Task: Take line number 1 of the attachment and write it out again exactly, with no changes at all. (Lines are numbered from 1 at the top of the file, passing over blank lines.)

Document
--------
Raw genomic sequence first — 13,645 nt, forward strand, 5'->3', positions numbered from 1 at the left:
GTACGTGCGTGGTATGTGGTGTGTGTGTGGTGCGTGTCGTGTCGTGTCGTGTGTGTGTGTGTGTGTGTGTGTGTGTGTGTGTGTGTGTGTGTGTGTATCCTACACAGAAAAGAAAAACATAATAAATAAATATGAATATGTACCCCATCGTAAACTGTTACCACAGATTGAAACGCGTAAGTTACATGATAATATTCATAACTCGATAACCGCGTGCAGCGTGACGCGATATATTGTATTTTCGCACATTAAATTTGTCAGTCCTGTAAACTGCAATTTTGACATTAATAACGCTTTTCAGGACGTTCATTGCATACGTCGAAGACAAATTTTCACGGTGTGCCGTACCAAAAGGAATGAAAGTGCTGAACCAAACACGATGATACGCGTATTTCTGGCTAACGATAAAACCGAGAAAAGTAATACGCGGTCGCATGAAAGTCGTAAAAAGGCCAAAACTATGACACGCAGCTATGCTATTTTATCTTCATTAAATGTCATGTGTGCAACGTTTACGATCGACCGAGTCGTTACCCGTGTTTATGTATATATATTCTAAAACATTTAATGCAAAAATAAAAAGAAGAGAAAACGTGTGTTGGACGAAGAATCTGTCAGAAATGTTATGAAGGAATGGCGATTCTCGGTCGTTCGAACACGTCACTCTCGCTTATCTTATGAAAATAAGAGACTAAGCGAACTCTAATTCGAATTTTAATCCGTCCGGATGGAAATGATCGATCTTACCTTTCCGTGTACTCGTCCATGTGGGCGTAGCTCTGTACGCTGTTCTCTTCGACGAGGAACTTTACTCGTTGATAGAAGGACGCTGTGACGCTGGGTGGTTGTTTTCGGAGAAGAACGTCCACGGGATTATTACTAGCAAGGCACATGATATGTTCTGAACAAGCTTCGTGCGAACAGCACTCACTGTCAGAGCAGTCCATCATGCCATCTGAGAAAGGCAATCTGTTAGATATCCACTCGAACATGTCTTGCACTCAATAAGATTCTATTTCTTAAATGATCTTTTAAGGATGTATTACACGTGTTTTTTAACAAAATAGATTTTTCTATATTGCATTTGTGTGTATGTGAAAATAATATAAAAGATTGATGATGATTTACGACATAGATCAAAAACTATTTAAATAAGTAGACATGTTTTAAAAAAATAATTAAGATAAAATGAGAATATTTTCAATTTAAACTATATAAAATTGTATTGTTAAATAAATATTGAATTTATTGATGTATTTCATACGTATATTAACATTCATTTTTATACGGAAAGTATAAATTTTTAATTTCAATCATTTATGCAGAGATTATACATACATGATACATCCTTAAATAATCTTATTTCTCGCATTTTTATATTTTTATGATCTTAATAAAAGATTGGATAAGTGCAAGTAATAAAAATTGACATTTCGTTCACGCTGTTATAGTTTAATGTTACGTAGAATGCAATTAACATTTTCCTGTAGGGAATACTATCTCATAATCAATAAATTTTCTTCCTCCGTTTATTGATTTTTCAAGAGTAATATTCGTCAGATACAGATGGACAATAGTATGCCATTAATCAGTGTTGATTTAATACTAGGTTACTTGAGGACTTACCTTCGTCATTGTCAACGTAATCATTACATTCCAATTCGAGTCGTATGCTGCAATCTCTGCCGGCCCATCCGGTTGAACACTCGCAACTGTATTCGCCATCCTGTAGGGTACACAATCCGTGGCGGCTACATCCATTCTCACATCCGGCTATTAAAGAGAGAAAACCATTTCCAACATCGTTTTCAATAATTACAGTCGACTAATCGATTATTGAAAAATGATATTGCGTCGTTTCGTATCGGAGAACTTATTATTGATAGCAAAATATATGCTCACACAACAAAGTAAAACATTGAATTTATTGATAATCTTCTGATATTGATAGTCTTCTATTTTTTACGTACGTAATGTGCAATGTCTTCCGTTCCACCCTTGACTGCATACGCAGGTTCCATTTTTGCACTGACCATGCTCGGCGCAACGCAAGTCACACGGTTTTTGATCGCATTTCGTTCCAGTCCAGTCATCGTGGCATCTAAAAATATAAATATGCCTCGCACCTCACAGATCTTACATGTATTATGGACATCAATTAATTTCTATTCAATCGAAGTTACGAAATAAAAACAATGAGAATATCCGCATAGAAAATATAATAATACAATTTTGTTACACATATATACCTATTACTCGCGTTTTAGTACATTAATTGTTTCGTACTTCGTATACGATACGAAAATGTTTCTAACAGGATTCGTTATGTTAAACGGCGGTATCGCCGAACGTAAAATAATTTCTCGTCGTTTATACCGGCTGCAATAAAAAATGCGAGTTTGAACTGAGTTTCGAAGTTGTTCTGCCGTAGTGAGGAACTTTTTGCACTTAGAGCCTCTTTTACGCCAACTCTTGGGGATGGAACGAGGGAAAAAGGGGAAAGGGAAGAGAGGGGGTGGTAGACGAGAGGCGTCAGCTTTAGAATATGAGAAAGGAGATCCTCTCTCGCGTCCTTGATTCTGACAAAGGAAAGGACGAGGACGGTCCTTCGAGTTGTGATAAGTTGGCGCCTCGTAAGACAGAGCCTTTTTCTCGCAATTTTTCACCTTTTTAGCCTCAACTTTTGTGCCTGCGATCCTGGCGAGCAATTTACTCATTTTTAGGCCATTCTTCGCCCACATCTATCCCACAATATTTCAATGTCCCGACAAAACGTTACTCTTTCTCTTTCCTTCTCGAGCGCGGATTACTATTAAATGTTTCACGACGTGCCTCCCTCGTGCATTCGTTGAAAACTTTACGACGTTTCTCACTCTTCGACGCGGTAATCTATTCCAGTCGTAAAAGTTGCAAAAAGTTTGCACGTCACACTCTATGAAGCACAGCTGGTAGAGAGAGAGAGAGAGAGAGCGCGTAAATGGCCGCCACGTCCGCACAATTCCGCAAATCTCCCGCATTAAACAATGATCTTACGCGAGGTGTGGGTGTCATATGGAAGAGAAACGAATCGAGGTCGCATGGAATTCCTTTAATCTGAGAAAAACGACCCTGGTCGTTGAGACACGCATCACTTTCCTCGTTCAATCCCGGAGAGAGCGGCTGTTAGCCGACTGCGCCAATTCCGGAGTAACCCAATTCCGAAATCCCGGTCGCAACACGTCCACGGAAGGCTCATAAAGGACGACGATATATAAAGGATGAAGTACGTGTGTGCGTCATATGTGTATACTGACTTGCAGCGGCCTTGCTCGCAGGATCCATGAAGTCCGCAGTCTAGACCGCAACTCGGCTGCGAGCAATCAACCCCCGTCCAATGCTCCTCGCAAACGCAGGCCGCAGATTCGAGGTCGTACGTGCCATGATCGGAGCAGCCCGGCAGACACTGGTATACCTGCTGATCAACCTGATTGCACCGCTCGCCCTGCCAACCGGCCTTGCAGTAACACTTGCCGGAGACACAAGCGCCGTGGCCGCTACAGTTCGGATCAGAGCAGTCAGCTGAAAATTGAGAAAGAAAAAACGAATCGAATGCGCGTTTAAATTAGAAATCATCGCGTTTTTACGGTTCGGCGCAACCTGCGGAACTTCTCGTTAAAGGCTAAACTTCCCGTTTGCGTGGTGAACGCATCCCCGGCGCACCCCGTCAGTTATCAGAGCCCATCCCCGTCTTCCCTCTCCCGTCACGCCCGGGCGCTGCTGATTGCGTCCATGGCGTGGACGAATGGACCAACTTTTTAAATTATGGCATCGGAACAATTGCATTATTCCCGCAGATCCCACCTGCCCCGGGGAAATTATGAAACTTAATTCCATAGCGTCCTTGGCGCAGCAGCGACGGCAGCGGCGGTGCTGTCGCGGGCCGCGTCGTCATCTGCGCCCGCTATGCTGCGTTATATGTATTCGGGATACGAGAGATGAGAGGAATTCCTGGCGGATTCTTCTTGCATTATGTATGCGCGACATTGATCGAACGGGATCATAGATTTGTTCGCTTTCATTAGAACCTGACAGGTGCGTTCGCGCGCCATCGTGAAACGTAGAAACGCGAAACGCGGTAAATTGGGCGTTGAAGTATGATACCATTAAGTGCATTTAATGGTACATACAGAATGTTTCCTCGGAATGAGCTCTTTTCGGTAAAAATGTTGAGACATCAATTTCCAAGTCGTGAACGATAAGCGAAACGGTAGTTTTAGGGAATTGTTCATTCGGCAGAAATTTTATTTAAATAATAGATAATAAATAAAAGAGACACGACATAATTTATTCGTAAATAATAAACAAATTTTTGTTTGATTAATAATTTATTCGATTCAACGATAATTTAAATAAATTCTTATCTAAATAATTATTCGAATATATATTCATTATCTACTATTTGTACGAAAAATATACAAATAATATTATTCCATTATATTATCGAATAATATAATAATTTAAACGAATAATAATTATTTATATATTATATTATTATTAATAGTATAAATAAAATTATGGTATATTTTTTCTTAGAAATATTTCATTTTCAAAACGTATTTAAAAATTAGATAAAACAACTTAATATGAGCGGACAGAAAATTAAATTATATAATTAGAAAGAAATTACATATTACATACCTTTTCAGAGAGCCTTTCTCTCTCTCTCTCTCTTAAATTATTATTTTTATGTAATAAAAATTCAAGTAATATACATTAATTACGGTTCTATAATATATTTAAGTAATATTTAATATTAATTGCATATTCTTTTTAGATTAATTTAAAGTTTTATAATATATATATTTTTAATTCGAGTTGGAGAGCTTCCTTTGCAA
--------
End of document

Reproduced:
Raw genomic sequence first — 13,645 nt, forward strand, 5'->3', positions numbered from 1 at the left: